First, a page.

Home Theater

Bob Archer’s ‘Best of CEDIA’ Product Picks for 2017

Senior editor Bob Archer highlights 12 products from companies like Sony, Origin Acoustics, Triad, Dish and Just Add Power that stood out on the CEDIA 2017 show floor.

Bob Archer’s ‘Best of CEDIA’ Product Picks for 2017
Origin Acoustics' new Amazon Dot mounting bracket was one of the many buzz worthy products announced during CEDIA 2017.

Photos & Slideshow

Robert Archer · September 12, 2017

With the summer, Labor Day weekend and CEDIA 2017 now in the books, CE pros can now set their sites on the fall installation season and the end-of-year holiday rush.

The demeanor of this year's CEDIA show reflected its location — San Diego — sunny and delightful. It may have been the most optimistic, most positive edition of the trade show since the heyday of the industry back in 2006 and 2007.

Technology snobs may criticize the event for lacking knockout, killer products, but realistically the show was more about the maturation of existing products and technologies and their transition toward meeting the goals of Millennial consumers and broader mass-market audiences.

Surprisingly, Ultra HD 4K, HDR and video weren’t the focus of the show. Dominating the show were Amazon Alexa, as well as other heavyweight companies like Google and Sony.

Also surprising was the emphasis on multipurpose rooms and commercially-influenced home theater speaker packages that produce high SPL levels and low distortion.

It's also worth noting, in my opinion, that CEDIA 2017 was the best show Jeremy Burkhardt and his team have ever had. It seemed that every product Origin Acoustics announced during the event filled a niche within the market, without being a "me-too" solution. 

Click the slideshow for 12 standout products representing a variety of categories at CEDIA 2017.

SLIDESHOW: Bob Archer’s ‘Best of CEDIA’ Products for 2017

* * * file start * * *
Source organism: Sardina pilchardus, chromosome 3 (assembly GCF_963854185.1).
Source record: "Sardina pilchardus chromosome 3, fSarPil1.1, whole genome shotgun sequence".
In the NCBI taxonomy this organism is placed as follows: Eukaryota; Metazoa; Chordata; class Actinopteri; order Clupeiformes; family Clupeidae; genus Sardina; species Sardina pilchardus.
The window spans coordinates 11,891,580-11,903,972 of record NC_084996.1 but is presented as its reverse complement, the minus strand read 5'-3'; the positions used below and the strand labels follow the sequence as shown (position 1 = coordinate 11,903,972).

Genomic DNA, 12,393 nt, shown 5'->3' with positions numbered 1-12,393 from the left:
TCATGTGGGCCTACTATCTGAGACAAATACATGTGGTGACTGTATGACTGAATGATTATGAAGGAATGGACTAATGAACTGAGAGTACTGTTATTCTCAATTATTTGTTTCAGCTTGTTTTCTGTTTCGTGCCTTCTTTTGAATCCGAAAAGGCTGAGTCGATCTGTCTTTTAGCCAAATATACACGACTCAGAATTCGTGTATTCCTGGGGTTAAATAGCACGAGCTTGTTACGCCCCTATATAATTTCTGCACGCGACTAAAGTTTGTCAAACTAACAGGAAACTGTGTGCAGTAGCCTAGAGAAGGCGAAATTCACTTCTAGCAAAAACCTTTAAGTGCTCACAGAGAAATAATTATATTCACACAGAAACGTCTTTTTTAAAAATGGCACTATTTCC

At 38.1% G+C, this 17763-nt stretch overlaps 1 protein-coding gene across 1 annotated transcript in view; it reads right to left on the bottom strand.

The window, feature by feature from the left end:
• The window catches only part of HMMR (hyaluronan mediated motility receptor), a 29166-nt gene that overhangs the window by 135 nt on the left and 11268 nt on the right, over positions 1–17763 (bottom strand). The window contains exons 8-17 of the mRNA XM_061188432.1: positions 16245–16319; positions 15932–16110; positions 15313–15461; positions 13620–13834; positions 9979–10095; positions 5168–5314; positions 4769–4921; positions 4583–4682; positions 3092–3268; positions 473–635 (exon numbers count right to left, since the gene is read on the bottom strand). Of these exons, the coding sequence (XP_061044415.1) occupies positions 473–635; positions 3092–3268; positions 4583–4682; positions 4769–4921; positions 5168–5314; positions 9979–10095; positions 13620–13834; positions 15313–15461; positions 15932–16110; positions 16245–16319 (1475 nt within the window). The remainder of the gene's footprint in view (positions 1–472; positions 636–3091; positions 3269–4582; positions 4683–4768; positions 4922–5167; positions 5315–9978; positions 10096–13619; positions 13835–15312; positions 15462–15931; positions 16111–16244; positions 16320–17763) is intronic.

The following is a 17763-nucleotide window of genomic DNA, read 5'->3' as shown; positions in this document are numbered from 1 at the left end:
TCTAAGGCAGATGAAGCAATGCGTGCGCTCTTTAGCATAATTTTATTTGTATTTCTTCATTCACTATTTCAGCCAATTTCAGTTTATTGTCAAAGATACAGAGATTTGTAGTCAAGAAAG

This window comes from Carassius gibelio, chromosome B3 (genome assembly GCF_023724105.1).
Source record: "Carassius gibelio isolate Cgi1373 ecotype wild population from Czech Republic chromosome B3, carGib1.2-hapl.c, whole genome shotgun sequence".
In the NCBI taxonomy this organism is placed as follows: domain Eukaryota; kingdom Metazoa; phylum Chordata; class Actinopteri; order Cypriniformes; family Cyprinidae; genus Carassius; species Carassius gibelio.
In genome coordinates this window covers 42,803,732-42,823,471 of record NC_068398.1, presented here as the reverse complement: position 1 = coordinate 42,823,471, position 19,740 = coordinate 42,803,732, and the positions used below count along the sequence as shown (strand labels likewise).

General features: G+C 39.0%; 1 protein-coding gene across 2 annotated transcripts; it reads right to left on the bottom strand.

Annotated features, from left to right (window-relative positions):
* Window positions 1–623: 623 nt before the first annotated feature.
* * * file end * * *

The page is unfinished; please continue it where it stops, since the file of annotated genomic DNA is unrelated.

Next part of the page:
About the Author

Bob is an audio enthusiast who has written about consumer electronics for various publications within Massachusetts before joining the staff of CE Pro in 2000. Bob is THX Level I certified, and he's also taken classes from the Imaging Science Foundation (ISF) and Home Acoustics Alliance (HAA). Bob also serves as the technology editor for CE Pro's sister publication Commercial Integrator. In addition, he's studied guitar and music theory at Sarrin Music Studios in Wakefield, Mass., and he also studies Kyokushin karate at 5 Dragons in Haverhill, Mass. Have a suggestion or a topic you want to read more about? Email Robert at [email protected]

Follow Robert on social media:
Twitter

Robert also participates in these groups:
LinkedIn · Google+

View Robert Archer's complete profile.


Home Theater

Product Briefs: Dish NBA League Pass; Controlworks Crestron Doorbird Module
Optoma UHZ65 Laser Projector Produces 4K with HDR for Lower Price Point
The Art of a Professionally Installed Automated Flat Screen Lift with Style
Casaplex ‘System One’ Helps Fellow Integrators Upsell Home Theater
How Casaplex Acquired a Competitor to Own the Home Theater Market
View more on Home Theater

  Article Topics